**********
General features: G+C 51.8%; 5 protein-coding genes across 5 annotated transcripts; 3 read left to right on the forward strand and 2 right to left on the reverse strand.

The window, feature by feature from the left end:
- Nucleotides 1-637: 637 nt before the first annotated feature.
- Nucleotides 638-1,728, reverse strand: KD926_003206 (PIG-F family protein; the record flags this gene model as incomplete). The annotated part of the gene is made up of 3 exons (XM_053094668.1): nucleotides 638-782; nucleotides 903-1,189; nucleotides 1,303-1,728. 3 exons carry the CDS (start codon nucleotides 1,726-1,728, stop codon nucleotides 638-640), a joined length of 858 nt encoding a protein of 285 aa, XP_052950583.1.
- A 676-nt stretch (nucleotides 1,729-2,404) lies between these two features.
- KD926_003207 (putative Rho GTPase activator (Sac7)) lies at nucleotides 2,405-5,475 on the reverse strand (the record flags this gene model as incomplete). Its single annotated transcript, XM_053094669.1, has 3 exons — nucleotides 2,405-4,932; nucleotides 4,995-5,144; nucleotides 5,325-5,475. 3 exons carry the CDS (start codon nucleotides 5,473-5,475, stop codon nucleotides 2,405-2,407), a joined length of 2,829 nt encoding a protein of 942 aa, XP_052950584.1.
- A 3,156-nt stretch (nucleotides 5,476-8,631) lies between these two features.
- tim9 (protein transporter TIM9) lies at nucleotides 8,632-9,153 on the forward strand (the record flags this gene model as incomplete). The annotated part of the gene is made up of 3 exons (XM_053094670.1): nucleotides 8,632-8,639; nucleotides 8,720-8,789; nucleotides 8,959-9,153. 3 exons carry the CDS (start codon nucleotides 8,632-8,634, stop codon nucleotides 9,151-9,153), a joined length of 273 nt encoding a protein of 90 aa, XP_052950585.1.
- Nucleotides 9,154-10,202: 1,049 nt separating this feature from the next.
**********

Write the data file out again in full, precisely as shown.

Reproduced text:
General features: G+C 51.8%; 5 protein-coding genes across 5 annotated transcripts; 3 read left to right on the forward strand and 2 right to left on the reverse strand.

The window, feature by feature from the left end:
- Nucleotides 1-637: 637 nt before the first annotated feature.
- Nucleotides 638-1,728, reverse strand: KD926_003206 (PIG-F family protein; the record flags this gene model as incomplete). The annotated part of the gene is made up of 3 exons (XM_053094668.1): nucleotides 638-782; nucleotides 903-1,189; nucleotides 1,303-1,728. 3 exons carry the CDS (start codon nucleotides 1,726-1,728, stop codon nucleotides 638-640), a joined length of 858 nt encoding a protein of 285 aa, XP_052950583.1.
- A 676-nt stretch (nucleotides 1,729-2,404) lies between these two features.
- KD926_003207 (putative Rho GTPase activator (Sac7)) lies at nucleotides 2,405-5,475 on the reverse strand (the record flags this gene model as incomplete). Its single annotated transcript, XM_053094669.1, has 3 exons — nucleotides 2,405-4,932; nucleotides 4,995-5,144; nucleotides 5,325-5,475. 3 exons carry the CDS (start codon nucleotides 5,473-5,475, stop codon nucleotides 2,405-2,407), a joined length of 2,829 nt encoding a protein of 942 aa, XP_052950584.1.
- A 3,156-nt stretch (nucleotides 5,476-8,631) lies between these two features.
- tim9 (protein transporter TIM9) lies at nucleotides 8,632-9,153 on the forward strand (the record flags this gene model as incomplete). The annotated part of the gene is made up of 3 exons (XM_053094670.1): nucleotides 8,632-8,639; nucleotides 8,720-8,789; nucleotides 8,959-9,153. 3 exons carry the CDS (start codon nucleotides 8,632-8,634, stop codon nucleotides 9,151-9,153), a joined length of 273 nt encoding a protein of 90 aa, XP_052950585.1.
- Nucleotides 9,154-10,202: 1,049 nt separating this feature from the next.